There was no applause for Daniel Radcliffe when he first enters “The Cripple of Inishmaan,” the first and first-rate Broadway production of Martin McDonagh’s harsh 1996 comedy. I’m sure the many Harry Potter fans in the audience would have applauded if given the chance, but director Michael Grandage’s staging discouraged such behavior – proof that a good director can hire a movie star without turning a play into a mere vehicle.
It’s undeniable that Radcliffe is the marketing draw – the poster and Playbill cover show his face three times – and unlikely that this play, which has had two previous Off-Broadway productions, would now be on Broadway without his being in the cast. But it doesn’t take a Radcliffe fan to appreciate his physically impressive performance as the character everybody else calls Cripple Billy. Radcliffe persuasively inhabits the cruelly deformed body with which Billy was born, and subtly shows the sensitive intelligence bombarded daily by the even crueler behavior of his neighbors.
Many a theatergoer is sure to find more than just Radcliffe’s performance winning, providing they are able to make two adjustments. First, we must adjust to the thick ladling of Irish accents. Then we have to submit to the dark, violent and belittling sense of humor of the playwright, who makes every character blunt-speaking and eccentric to the point of caricature. One character talks to stones, another likes to throw eggs at people, a third is obsessed with telescopes and sweets, another is trying to kill his mother with drink, yet another likes to stare at cows. They are all, as we might say by the end of the play, a wee daft.
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Is this because they all live on Inishmaan, the most isolated of the three actual remote Aran islands in Galway Bay? The play takes place in 1934, when in real life the Hollywood filmmaker Robert Flaherty traveled to the islands and recruited locals to make “Man from Aran,” a feature film disguised as a documentary. When the island’s gossip Johnnypateenmike (Pat Shortt) spreads the news, 17-year-old Cripple Billy decides this is his chance to escape the island. He hatches a plan that will enable him to attend the auditions, although it upsets several of those closest to him. Billy is the one who likes to stare at cows. He also likes to read. It’s not clear which behavior that his two aunties find odder. Aunty Kate (Ingrid Craigie) and Aunty Eileen (Gillian Hanna), proprietors of the island’s only shop – mostly stocked with peas and sweets — have been caring for Billy since his parents drowned when he was an infant.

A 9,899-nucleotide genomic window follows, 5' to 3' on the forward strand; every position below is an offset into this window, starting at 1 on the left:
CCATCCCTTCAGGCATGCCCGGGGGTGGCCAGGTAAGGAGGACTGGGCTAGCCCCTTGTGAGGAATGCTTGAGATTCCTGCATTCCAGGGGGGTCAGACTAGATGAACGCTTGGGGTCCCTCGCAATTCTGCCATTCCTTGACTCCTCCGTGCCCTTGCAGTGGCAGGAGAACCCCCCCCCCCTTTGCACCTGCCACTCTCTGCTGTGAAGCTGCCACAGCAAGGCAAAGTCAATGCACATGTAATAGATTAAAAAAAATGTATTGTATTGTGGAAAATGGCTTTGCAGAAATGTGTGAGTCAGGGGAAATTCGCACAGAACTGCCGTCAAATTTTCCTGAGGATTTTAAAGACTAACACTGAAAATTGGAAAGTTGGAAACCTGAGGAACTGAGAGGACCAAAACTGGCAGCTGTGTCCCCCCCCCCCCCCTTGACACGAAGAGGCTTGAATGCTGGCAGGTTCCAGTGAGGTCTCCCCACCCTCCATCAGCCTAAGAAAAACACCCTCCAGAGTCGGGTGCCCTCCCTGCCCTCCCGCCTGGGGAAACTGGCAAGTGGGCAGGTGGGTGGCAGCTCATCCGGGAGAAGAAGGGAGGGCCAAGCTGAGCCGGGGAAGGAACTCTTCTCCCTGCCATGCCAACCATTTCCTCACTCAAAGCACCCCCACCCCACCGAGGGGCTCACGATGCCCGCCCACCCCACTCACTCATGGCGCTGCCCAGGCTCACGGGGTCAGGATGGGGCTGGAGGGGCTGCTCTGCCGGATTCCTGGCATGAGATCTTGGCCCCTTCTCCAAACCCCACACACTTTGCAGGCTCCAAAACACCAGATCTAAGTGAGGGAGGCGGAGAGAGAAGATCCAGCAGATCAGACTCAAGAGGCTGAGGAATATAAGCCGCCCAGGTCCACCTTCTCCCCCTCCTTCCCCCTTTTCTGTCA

Kate: A fool waste of time that is, looking at cows.
Eileen: If it makes him happy, sure, what harm? There are a hundred worse things to occupy a lad’s time than cow watching. Things would land him up in hell.
Kate: Kissing lasses.
Eileen: Kissing lasses.
Kate: Ah, no chance of that with poor Billy.
Eileen: Poor Billy’ll never be getting kissed. Unless it was be a blind girl
Kate: Or Jim Finnegan’s daughter.
Eileen: She’d kiss anything.
Kate: She’d kiss a bald donkey.
Eileen: She’d kiss a bald donkey. And she’d still probably draw the line at Billy. Poor Billy.
The key to the humor of this and many similar passages is in its credible, deadpan delivery, and the mastery of its rhythms. It is hard to picture a better ensemble than the nine-member cast that Grandage has put together.
Although he is loathe to admit it to anybody, Billy would love to be kissed by Slippy Helen McCormick (Sarah Greene) – so-called because, while she works for the egg-man, she is just as likely to throw the eggs as to deliver them. Helen is the meanest person in all of Inishmaan.
“It doesn’t hurt to be too kind-hearted,” Helen’s dim brother Bartley McCormick (Conor MacNeill) says to her.
“Uh-huh,” she replies. “Does this hurt?” – and she pinches him, twists his arm, then breaks some eggs on his forehead.
Helen is the most violent of the characters in “The Cripple of Inishmaan,” but, hers is not the only violence. Christopher Oram’s Depression-era costumes and rotating sets full of cracked stone walls and broken-down wood furniture, as well as Paule Constable’s stark lighting, help underscore the bleakness of their environment.
Still, Cripple is among the least gruesome of the plays by McDonagh (who is probably better known now as the director and screenwriter of the film “Seven Psychopaths.”) McDonagh’s plays include the very bloody “The Lieutenant of Inishmore,” as well as “The Beauty Queen of Lenane,” and, his last foray on Broadway, in 2010, A Behanding in Spokane, with its severed hands littering the stage. That was the only one of his plays set in the United States, and its failure was instructive. “The Cripple of Inishmaan” has a plot of sorts, made up mostly of a series of twisty revelations and teases that play with the audience’s expectations, and a tentative resolution that could be called bittersweet, if it were somewhat less bitter and somewhat more sweet. But, although born and raised in London (albeit of Irish parentage), what McDonagh most has to offer in this play is the culture and characters and context and above all the language of the Irish.
The Cripple of Inishmaan
At the Cort Theater
Directed by Michael Grandage
Scenic and costume design by Christopher Oram, lighting design by Paule Constable, sound design by Alex Baranowski
Cast: Daniel Radcliffe (Billy), Ingrid Craigie (Kate Osbourne), Pádraic Delaney (Babbybobby), Sarah Greene (Helen McCormick), Gillian Hanna (Eileen Osbourne), Gary Lilburn (Doctor), Conor MacNeill (Bartley McCormick), Pat Shortt (Johnnypateenmike) and June Watson (Mammy).
Running time: About two hours, including one 15-minute intermission.
Tickets: $27 to $152
The Cripple of Inishmaan is set to run through July 20, 2014